Vine to Table

Sommelier Maxwell Leer tries his hand at local winemaking

"We drink local beer; we eat local produce. Why shouldn't we have access to great local wine?"

That was the question posed by Maxwell Leer, the 29-year-old wine director who oversaw the eclectic wine programs at The Tasting Kitchen and The Bazaar, and now curates the celebrated list at Downtown's Bestia.

We're glad he chose to answer that question himself.

Last year, Leer partnered with Rancho Cucamonga's Joseph Filippi Winery to produce his first vintage, 2012 Fleur de Valle Grenache Vin Gris ($12 for 750 ml).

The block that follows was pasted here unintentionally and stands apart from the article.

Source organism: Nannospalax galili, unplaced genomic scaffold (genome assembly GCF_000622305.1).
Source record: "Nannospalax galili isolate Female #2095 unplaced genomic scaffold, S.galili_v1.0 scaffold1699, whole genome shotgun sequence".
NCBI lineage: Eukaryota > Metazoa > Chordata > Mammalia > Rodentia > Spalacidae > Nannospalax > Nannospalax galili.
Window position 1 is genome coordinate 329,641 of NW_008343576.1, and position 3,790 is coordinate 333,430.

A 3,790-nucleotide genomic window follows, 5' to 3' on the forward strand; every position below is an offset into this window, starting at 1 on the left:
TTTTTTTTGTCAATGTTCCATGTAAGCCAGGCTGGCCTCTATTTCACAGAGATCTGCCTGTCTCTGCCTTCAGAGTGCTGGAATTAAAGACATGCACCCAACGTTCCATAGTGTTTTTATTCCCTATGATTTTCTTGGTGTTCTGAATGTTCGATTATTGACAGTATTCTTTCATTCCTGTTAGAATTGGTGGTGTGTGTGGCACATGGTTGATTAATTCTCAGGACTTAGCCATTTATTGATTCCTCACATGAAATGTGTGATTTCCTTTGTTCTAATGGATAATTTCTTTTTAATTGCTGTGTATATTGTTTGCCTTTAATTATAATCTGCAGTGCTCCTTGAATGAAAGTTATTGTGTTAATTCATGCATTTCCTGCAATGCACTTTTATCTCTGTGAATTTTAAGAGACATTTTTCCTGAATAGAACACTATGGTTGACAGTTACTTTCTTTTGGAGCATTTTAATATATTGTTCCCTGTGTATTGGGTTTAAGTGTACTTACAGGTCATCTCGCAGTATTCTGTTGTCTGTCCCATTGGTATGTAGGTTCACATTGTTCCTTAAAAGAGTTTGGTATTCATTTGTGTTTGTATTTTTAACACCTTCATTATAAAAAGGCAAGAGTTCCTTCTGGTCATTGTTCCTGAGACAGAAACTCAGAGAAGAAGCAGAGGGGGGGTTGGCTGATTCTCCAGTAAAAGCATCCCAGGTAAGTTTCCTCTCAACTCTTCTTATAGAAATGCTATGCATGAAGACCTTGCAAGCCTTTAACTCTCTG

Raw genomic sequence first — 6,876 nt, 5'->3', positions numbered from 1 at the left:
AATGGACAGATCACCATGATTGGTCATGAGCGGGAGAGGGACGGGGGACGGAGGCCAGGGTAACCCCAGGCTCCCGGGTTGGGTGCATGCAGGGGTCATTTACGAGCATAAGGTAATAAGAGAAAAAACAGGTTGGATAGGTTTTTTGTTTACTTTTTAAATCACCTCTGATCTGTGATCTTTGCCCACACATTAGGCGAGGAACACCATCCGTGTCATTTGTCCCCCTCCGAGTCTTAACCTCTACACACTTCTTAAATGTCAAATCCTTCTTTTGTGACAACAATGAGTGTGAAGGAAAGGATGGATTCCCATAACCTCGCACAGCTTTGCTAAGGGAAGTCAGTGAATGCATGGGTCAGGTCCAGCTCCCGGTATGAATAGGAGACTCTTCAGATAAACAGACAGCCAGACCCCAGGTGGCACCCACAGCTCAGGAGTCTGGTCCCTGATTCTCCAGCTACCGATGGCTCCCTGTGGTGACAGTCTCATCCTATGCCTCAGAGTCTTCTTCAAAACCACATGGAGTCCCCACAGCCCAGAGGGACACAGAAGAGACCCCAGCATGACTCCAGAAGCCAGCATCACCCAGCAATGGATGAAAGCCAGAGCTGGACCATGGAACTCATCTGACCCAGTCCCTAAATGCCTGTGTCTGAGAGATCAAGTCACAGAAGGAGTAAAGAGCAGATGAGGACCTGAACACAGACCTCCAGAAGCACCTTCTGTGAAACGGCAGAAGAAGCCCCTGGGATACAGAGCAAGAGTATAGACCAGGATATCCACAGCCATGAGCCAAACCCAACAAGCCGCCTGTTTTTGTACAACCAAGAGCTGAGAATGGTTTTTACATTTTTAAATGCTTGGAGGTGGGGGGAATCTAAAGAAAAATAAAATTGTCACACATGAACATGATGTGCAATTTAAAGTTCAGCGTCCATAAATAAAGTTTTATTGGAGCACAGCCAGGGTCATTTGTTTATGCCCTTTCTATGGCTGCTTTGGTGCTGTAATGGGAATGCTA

The goal: Make an old-world, low-cost wine that captured the "expressive and historical terroir" of the dusty San Gabriel foothills. So Grenache grapes were pressed into white wine, their black skins tinting the wine a light gray color. The wine then sat on its lees for a month, lending a complex, acidic bite. 

Leer refers to the current vintage as a "rough draft," but it tastes pretty thought-provoking to us, especially for it's bargain price. Dry, tart and almost olive-like in flavor, it's a wine that begs to be paired with food.

For Leer, that means the salumi plate at Bestia ($15): house-baked sourdough and house-cured sausage, consumed with–what else?–a bottle of wine grown just over the horizon.

Fleur de Valle is available online, by the glass at Bestia, Black Hogg, Salt's Cure and Bäco Mercat, or by the bottle in limited quantities at Domaine LA.